Black and white contrasts as a stylistic element
As design features, the layout and typography align with the photographs and echo the dark-to-light theme, playing with dynamic placements and sizes and with the combination of dense and spaced-out effects. The art book begins with stark white on black, moves on to a three-way combination of black and white on grey paper in the centre section, and ends with stark black on white. Pages with generous white spaces give off light and alternate with the contrasting effect and darker visual appearance of relatively dense typography.

“The unifying factor is the transition from black to white: everything else derives from that. This is about making light visible through the design,” says Sascha Lötscher of Gottschalk + Ash Int’l. “For example, we greatly reduced the resolution of the large images and at this lower resolution light itself becomes part of what is shown – the light shines through. In contrast the small, sharp images need light falling on them to become visible at all.”

Zumtobel Group employees form part of the report
In parallel to this progression from dark to light, the annual report is arranged in reverse alphabetical order from Z to A − with the Z for Zumtobel Group symbolically at the beginning, while the A for architecture at the end of the report closes the loop. As a key unifying factor in the Zumtobel Group’s business activity, many of the group’s employees are named in this art book. The names – also arranged from Z to A − are printed on narrow-format bright yellow pages that bring a splash of colour to the annual report and form a clear contrast with the other elements of the design.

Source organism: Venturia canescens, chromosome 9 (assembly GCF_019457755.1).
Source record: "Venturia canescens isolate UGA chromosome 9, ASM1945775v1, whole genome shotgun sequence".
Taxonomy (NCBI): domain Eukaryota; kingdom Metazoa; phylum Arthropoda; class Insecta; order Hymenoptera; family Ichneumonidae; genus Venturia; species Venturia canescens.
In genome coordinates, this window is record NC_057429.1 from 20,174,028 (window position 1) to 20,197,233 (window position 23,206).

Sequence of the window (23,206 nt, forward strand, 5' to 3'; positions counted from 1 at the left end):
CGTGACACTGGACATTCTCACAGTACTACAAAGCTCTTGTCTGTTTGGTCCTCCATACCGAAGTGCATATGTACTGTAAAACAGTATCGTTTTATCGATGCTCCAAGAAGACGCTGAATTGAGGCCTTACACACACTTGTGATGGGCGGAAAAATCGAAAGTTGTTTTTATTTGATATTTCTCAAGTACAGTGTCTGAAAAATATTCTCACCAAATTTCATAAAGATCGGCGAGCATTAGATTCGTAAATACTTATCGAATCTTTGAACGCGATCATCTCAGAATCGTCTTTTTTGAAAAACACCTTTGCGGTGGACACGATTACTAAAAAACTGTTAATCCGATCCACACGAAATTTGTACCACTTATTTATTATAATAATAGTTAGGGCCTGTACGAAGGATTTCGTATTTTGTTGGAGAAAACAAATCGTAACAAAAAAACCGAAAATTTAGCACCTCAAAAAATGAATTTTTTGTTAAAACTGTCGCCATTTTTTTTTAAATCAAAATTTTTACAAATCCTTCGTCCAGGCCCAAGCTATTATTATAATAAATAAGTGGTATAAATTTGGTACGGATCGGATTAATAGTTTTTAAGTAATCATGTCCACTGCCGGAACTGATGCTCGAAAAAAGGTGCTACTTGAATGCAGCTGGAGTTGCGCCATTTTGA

Added digital dimension
Another unique feature of the new edition is that this year the annual report – which was analogue-only in previous years – also has a digital component: Integrated videos and microsites, accessed via QR codes, add further depth to specific sections of the print version and enable the reader to dive deeper into the fascinating Zumtobel Group world of light.


Media contact
Marina Konrad-Märk
Head of Corporate Communications
Tel. +43 (0) 5572 509-575
marina.konrad-maerk@zumtobelgroup.com




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In parallel to the progression from dark to light, the annual report is arranged in reverse alphabetical order from Z to A.
In parallel to the progression from dark to light, the annual report is arranged in reverse alphabetical order from Z to A.
The art book begins with stark white on black.
The art book begins with stark white on black.
Reduction of resolution allows the light itself to become the actor in the large images.
Reduction of resolution allows the light itself to become the actor in the large images.
Bright yellow, narrow format pages stand out from the rest of the book and contain the names of the Zumtobel Group's employees.
Bright yellow, narrow format pages stand out from the rest of the book and contain the names of the Zumtobel Group's employees.
From left: Prof. Dietmar Eberle, Karin Zumtobel and Sascha Lötscher
From left: Prof. Dietmar Eberle, Karin Zumtobel and Sascha Lötscher